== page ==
Figure 3. Non-metric multidimensional scaling (NMDS) of the eight plots after nine year of irrigation of the ten most abundant plant species (control = red dots, Irrigated = blue dots).

The plant species are plotted with logarithmic abundance indicated by font size and orientation of their highest abundance in the plots indicated by the arrows (dark green; Ps =  Pinus sylvestris, Ca =  Carex alba, Qp =  Quercus pubescens, Ch =  Carex humilis, Sa =  Sorbus aria, Vl =  Viburnum lantana, Pt =  Populus tremula, Bp =  Betula pendula, Au =  Arctostaphylos uva-ursi, Bv =  Berberis vulgaris). The Landolt indicator values are fitted to the plot (light green arrows; significant =  solid; non-significant =  dotted) for the following properties: D (aeration value), F (moisture value), H (humus value), K (continentality value), L (light value), N (nutrient value), R (reaction value (pH)), T (temperature value), and W (moisture variability value).

Table 2. Vegetation assessment results for mean number of species per plot (species richness) and mean percentage coverage of mean vegetation, dead wood, trees, shrubs, herbs, and mosses after nine years of irrigation.

Fine root morphology

Fine root morphology was altered after the nine-year irrigation period (Table 3). The dry weight per soil volume of fine roots developed in the irrigated plots increased for P. sylvestris and Q. pubescens. The remaining roots derived from other species were not affected by irrigation in their dry weight per soil volume (data not shown). Fine root tips were less frequent under irrigation, significantly for pubescent oak and slightly for Scots pine. Regarding SRL and RTD, we detected contradictory results for the two tree species. For Scots pine, SRL increased and RTD decreased whereas pubescent oak tended to react in the opposite way. Agreement in the trends between the two species was detected in the RAI. Both pine and oak increase their RAI with irrigation, though both trends are not significant.

Table 3. Morphological properties of Pinus sylvestris and Quercus pubescens fine roots after nine years of irrigation.

Fine root chemical properties

Treatment failed to induce significant differences in cellulose, phenol or lignin (Table 4). Therefore, coarse structure and the composition of the fine root chemistry persisted. There was a slight increase in cellulose under irrigation, but significant differences due to irrigation in root composition was limited to the amount of N in bulk roots. The amount of N in fine roots was reduced by irrigation. The CN ratio appeared to increase as a result of the N increase under irrigation. A highly significant result occurred in the 13C signal of extracted cellulose, as well as in the bulk fine root data. The 13C/12C ratio was diminished by the induced irrigation.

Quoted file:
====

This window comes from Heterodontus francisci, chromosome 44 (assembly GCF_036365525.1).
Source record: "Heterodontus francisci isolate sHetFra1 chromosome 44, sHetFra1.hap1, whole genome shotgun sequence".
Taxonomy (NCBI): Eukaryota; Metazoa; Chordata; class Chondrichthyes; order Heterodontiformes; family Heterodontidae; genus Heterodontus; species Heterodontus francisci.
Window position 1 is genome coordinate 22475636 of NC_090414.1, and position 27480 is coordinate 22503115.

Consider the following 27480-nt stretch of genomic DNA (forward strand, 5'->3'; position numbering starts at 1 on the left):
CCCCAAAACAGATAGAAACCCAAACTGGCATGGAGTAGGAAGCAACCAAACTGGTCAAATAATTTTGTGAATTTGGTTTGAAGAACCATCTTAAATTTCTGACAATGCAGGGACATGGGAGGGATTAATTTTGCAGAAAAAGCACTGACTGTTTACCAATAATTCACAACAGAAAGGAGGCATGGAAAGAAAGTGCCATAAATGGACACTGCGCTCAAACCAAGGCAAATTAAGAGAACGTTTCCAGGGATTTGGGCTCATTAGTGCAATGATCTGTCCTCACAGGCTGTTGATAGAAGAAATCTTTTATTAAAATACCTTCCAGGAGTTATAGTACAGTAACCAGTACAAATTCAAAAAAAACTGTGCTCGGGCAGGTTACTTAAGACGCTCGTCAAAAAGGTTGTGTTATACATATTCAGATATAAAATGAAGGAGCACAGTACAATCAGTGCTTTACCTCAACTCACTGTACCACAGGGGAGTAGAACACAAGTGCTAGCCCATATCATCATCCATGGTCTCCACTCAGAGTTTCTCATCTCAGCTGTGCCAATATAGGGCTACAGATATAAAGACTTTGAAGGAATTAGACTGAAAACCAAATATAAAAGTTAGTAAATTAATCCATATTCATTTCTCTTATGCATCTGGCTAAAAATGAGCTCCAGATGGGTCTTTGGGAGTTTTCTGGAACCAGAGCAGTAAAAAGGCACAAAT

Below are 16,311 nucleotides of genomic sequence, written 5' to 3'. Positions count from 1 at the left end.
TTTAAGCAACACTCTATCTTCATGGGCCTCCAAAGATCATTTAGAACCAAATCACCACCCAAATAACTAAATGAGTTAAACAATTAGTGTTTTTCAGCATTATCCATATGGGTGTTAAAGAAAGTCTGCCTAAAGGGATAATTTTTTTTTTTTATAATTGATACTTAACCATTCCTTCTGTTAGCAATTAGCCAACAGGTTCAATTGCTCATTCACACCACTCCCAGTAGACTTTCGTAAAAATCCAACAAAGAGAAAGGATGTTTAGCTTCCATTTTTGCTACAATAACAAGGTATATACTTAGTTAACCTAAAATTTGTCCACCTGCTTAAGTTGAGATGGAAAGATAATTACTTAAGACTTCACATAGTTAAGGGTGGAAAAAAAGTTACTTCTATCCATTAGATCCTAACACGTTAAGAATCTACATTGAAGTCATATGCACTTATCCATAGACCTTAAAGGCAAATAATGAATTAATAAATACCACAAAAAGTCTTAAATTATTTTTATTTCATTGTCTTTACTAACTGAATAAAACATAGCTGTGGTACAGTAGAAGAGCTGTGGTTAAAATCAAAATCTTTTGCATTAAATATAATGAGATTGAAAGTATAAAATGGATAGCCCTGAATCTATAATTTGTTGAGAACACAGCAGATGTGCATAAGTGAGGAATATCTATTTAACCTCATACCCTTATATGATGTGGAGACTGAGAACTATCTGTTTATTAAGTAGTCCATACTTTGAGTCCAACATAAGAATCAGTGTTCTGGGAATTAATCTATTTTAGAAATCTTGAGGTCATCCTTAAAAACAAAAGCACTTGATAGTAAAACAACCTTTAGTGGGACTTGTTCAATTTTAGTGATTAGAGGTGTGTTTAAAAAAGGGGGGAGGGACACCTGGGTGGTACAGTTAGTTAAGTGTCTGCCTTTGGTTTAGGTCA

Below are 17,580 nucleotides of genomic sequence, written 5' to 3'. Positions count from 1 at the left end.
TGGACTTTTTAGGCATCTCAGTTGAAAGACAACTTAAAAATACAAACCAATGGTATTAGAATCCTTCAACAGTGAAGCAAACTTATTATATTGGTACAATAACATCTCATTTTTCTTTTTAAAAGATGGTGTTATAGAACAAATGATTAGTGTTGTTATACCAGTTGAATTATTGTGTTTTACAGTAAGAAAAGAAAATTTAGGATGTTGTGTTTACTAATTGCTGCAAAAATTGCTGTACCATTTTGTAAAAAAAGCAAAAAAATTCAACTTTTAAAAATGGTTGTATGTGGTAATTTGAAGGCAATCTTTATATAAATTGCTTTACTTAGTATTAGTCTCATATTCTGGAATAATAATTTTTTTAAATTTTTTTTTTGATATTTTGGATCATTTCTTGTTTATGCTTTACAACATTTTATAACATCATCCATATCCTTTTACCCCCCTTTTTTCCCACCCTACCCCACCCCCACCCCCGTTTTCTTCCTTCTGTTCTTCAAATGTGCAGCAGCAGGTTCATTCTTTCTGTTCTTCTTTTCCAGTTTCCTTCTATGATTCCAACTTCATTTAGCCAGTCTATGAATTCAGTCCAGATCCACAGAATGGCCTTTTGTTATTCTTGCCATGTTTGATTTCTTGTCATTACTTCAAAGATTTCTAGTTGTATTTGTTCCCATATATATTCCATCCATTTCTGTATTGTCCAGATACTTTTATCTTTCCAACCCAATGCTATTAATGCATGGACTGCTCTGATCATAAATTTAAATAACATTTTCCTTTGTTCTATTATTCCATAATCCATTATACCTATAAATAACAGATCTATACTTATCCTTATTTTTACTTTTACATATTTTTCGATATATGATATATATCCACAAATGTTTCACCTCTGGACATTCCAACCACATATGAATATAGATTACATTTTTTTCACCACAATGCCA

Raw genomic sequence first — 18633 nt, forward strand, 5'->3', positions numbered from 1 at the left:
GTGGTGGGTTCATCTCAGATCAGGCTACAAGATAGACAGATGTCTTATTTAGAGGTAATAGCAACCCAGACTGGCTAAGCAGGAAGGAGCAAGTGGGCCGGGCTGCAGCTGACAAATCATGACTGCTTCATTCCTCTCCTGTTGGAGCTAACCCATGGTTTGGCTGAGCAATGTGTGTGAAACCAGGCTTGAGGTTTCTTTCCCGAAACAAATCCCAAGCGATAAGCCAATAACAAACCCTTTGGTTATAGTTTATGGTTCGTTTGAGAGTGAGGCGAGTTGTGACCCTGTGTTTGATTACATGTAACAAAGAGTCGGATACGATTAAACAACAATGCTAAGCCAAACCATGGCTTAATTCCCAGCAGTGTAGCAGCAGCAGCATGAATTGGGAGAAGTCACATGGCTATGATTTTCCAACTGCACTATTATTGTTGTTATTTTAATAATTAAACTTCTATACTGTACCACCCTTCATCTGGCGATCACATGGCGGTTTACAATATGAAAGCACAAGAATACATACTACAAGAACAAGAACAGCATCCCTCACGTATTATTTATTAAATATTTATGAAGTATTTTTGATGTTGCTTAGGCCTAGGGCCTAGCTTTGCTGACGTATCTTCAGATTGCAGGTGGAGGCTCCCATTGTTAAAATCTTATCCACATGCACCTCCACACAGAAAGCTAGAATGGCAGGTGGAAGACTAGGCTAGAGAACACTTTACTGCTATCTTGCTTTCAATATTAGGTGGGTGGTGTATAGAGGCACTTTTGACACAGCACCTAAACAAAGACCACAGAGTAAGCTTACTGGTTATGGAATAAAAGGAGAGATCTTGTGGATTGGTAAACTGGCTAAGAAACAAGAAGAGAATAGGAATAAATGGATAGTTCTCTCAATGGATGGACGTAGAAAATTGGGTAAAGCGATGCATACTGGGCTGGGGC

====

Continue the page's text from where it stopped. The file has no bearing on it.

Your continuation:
Table 4. Chemical properties of Pinus sylvestris fine roots before and after nine years of irrigation.

The correlation of the δ13C values of cellulose and bulk fine root material showed a strong overall correlation (p < 0.001; Figure 4). However, the individual treatments control (p < 0.001) and irrigation (p  =  0.023) showed a positive δ13C values correlation of cellulose and bulk likewise. The obvious treatment effect on the δ13C was visible as a shift to a lower δ13C ratio of bulk and cellulose (Figure 4, Table 4).

Figure 4. The δ13C values of bulk fine root are plotted against cellulose extracts of the fine roots after nine years of irrigation.

Irrigated values (open squares) show a reduction of δ13C compared to the control (closed triangles). Dotted linear regression shows the overall correlation (p < 0.001), the dashed line is the linear regression of the irrigated ratios (p  =  0.023) and the solid regression line belongs to the control (p < 0.001), (n  =  4).

Results of 14C analysis performed on roots collected in 2003 estimated fine root ages reflected similar results between the irrigation and the control plots (one-way ANOVA p  =  0.674; Table 1). After the nine-year irrigation period, the results showed a significant difference in fine root ages (mixed model p  =  0.044). The variation in the data was larger in 2012 than the one in 2003. The mean fine root age was 11.2 yr in 2003 and 7.9 yr in 2012. In 2012, the mean fine root age of the irrigated plots was strongly diminished (5.5 yr) in contrast to the control (10.4 yr).


Water shortage in inner-Alpine valleys force trees to reduce their crowns, shorten their needles, and cause hydraulic failure in extreme drought events [12], [69], [70]. Simultaneously, damage caused by nematodes, insects, fungi, and mistletoes increase because the ability to resist such pests is reduced [71][77]. As a consequence, Scots pines die at a higher rate than the average [78]. It has thus been predicted that there will be a shift from sub-boreal Scots pine forests towards the sub-Mediterranean pubescent oak forests in the long-term [79]. However, the alleviation of water shortage by water addition alters the competition situation among all the plants within the Scots pine forest.

Vegetation shift